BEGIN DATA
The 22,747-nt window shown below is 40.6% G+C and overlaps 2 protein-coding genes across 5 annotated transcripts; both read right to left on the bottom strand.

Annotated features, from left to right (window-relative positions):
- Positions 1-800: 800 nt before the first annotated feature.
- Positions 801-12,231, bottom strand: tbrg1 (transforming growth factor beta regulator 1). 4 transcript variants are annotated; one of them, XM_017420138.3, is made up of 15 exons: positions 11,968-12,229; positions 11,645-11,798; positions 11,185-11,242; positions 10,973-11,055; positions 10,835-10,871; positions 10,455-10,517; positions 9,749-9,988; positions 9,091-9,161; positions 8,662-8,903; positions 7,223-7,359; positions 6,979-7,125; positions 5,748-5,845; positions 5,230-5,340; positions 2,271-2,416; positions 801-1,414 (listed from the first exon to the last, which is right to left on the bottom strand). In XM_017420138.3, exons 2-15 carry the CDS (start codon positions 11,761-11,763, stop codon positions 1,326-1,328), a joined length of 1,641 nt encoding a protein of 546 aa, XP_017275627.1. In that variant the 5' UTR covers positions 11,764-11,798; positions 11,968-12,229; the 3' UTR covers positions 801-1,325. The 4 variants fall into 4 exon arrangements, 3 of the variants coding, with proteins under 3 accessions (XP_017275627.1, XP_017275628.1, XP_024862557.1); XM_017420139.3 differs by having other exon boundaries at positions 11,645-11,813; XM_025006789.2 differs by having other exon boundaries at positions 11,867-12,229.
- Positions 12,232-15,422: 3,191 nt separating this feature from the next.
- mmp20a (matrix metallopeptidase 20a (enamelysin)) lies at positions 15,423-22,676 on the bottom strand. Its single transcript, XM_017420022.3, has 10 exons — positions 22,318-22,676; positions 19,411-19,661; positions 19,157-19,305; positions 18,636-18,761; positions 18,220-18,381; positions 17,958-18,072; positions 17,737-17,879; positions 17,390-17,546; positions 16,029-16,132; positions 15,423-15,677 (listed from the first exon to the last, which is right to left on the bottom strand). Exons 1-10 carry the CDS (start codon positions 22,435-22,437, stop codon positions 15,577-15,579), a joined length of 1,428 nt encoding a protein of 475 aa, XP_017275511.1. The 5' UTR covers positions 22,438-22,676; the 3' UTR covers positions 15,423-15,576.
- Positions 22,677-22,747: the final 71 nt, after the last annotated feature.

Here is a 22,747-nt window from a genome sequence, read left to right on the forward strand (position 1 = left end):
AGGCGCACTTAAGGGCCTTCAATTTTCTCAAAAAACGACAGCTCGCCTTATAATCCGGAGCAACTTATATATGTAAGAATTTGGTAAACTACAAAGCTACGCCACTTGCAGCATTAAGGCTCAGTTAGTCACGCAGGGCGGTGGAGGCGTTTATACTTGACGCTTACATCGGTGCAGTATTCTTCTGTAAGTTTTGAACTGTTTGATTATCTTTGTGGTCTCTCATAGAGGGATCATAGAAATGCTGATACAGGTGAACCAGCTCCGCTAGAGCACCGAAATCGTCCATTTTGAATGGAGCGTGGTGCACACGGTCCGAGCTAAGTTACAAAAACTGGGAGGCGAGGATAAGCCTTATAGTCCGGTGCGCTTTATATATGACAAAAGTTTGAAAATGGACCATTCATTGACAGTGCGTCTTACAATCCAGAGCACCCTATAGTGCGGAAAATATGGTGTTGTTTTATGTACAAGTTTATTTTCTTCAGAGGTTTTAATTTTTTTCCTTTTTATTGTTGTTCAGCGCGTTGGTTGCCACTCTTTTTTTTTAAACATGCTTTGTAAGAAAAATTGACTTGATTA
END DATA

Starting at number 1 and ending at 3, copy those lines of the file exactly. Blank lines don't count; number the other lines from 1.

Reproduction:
The 22,747-nt window shown below is 40.6% G+C and overlaps 2 protein-coding genes across 5 annotated transcripts; both read right to left on the bottom strand.

Annotated features, from left to right (window-relative positions):
- Positions 1-800: 800 nt before the first annotated feature.